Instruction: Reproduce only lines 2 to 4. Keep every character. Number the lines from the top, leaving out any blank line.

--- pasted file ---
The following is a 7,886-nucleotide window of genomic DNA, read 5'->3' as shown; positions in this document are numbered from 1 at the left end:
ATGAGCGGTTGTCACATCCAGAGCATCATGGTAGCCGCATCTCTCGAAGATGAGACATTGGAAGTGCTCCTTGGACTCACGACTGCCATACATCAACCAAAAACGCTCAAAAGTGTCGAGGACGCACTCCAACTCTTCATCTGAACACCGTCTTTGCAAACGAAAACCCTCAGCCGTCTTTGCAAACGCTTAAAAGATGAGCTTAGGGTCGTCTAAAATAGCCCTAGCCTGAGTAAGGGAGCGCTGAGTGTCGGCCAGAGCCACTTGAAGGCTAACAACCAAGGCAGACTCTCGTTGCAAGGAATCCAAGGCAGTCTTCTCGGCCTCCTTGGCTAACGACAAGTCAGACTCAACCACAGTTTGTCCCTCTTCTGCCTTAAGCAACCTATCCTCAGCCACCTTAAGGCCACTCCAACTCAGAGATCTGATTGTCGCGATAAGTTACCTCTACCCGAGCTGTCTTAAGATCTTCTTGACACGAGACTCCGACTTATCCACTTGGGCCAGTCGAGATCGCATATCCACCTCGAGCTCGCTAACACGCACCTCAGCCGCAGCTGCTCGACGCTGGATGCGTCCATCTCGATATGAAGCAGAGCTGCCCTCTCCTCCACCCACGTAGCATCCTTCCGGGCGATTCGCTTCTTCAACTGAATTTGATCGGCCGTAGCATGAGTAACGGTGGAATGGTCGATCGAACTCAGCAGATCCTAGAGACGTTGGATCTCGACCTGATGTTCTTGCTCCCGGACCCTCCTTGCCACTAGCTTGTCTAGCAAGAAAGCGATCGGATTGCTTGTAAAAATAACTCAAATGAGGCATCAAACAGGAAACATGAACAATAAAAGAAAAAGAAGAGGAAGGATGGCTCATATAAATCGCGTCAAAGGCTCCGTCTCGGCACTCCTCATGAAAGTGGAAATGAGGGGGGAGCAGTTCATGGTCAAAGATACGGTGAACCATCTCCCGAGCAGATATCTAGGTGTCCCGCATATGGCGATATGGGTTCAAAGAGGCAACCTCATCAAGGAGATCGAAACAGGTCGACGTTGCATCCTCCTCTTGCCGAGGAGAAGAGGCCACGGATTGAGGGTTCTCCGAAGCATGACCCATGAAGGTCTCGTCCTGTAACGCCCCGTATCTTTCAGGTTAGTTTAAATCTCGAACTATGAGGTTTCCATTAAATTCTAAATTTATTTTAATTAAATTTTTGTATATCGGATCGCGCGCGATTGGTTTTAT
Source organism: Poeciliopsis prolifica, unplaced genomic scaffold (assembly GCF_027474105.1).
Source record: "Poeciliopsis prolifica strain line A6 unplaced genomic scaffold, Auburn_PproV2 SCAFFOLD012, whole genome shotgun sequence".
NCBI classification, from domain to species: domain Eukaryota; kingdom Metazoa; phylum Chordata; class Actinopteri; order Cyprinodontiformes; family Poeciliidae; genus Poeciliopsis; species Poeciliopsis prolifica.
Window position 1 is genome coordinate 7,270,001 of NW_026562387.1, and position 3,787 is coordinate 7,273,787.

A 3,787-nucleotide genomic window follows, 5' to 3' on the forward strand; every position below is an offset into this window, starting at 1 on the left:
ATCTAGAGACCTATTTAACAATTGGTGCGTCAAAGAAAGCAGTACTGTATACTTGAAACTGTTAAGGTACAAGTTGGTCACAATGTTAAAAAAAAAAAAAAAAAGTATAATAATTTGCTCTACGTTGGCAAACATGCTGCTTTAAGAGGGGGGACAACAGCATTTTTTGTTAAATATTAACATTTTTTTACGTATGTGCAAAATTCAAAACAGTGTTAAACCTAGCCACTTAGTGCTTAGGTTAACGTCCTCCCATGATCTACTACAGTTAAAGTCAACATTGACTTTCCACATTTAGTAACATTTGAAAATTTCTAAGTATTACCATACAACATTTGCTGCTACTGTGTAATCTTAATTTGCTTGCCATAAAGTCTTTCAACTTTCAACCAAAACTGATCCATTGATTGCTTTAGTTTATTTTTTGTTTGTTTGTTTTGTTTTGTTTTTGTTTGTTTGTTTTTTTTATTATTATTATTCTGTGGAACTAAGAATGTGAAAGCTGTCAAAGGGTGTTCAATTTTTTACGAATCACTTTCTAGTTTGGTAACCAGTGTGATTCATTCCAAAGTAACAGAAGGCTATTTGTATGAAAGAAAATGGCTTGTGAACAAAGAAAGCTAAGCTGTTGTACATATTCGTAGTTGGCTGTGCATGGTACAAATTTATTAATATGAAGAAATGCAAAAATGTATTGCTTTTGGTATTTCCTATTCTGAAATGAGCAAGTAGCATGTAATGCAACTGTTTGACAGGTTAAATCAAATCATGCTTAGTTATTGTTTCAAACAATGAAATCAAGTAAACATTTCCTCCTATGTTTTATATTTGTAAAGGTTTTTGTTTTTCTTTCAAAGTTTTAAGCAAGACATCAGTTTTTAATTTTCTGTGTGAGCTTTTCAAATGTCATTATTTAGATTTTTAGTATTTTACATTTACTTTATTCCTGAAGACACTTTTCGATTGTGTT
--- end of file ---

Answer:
ATGAGCGGTTGTCACATCCAGAGCATCATGGTAGCCGCATCTCTCGAAGATGAGACATTGGAAGTGCTCCTTGGACTCACGACTGCCATACATCAACCAAAAACGCTCAAAAGTGTCGAGGACGCACTCCAACTCTTCATCTGAACACCGTCTTTGCAAACGAAAACCCTCAGCCGTCTTTGCAAACGCTTAAAAGATGAGCTTAGGGTCGTCTAAAATAGCCCTAGCCTGAGTAAGGGAGCGCTGAGTGTCGGCCAGAGCCACTTGAAGGCTAACAACCAAGGCAGACTCTCGTTGCAAGGAATCCAAGGCAGTCTTCTCGGCCTCCTTGGCTAACGACAAGTCAGACTCAACCACAGTTTGTCCCTCTTCTGCCTTAAGCAACCTATCCTCAGCCACCTTAAGGCCACTCCAACTCAGAGATCTGATTGTCGCGATAAGTTACCTCTACCCGAGCTGTCTTAAGATCTTCTTGACACGAGACTCCGACTTATCCACTTGGGCCAGTCGAGATCGCATATCCACCTCGAGCTCGCTAACACGCACCTCAGCCGCAGCTGCTCGACGCTGGATGCGTCCATCTCGATATGAAGCAGAGCTGCCCTCTCCTCCACCCACGTAGCATCCTTCCGGGCGATTCGCTTCTTCAACTGAATTTGATCGGCCGTAGCATGAGTAACGGTGGAATGGTCGATCGAACTCAGCAGATCCTAGAGACGTTGGATCTCGACCTGATGTTCTTGCTCCCGGACCCTCCTTGCCACTAGCTTGTCTAGCAAGAAAGCGATCGGATTGCTTGTAAAAATAACTCAAATGAGGCATCAAACAGGAAACATGAACAATAAAAGAAAAAGAAGAGGAAGGATGGCTCATATAAATCGCGTCAAAGGCTCCGTCTCGGCACTCCTCATGAAAGTGGAAATGAGGGGGGAGCAGTTCATGGTCAAAGATACGGTGAACCATCTCCCGAGCAGATATCTAGGTGTCCCGCATATGGCGATATGGGTTCAAAGAGGCAACCTCATCAAGGAGATCGAAACAGGTCGACGTTGCATCCTCCTCTTGCCGAGGAGAAGAGGCCACGGATTGAGGGTTCTCCGAAGCATGACCCATGAAGGTCTCGTCCTGTAACGCCCCGTATCTTTCAGGTTAGTTTAAATCTCGAACTATGAGGTTTCCATTAAATTCTAAATTTATTTTAATTAAATTTTTGTATATCGGATCGCGCGCGATTGGTTTTAT
Source organism: Poeciliopsis prolifica, unplaced genomic scaffold (assembly GCF_027474105.1).
Source record: "Poeciliopsis prolifica strain line A6 unplaced genomic scaffold, Auburn_PproV2 SCAFFOLD012, whole genome shotgun sequence".